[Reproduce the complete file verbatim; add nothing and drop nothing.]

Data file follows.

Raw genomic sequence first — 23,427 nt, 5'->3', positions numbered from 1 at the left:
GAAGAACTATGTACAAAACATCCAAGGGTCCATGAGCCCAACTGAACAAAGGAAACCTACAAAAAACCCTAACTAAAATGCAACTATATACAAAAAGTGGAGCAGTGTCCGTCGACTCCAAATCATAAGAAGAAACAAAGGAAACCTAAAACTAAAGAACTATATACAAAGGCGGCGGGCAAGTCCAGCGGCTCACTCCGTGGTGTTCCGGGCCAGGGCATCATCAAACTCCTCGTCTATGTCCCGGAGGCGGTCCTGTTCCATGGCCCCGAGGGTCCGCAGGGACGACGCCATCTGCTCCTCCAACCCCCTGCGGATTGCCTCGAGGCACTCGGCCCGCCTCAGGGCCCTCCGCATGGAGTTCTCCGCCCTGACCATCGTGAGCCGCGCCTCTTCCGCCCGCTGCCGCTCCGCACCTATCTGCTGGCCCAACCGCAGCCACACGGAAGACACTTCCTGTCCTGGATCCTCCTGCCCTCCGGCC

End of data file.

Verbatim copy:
Raw genomic sequence first — 23,427 nt, 5'->3', positions numbered from 1 at the left:
GAAGAACTATGTACAAAACATCCAAGGGTCCATGAGCCCAACTGAACAAAGGAAACCTACAAAAAACCCTAACTAAAATGCAACTATATACAAAAAGTGGAGCAGTGTCCGTCGACTCCAAATCATAAGAAGAAACAAAGGAAACCTAAAACTAAAGAACTATATACAAAGGCGGCGGGCAAGTCCAGCGGCTCACTCCGTGGTGTTCCGGGCCAGGGCATCATCAAACTCCTCGTCTATGTCCCGGAGGCGGTCCTGTTCCATGGCCCCGAGGGTCCGCAGGGACGACGCCATCTGCTCCTCCAACCCCCTGCGGATTGCCTCGAGGCACTCGGCCCGCCTCAGGGCCCTCCGCATGGAGTTCTCCGCCCTGACCATCGTGAGCCGCGCCTCTTCCGCCCGCTGCCGCTCCGCACCTATCTGCTGGCCCAACCGCAGCCACACGGAAGACACTTCCTGTCCTGGATCCTCCTGCCCTCCGGCC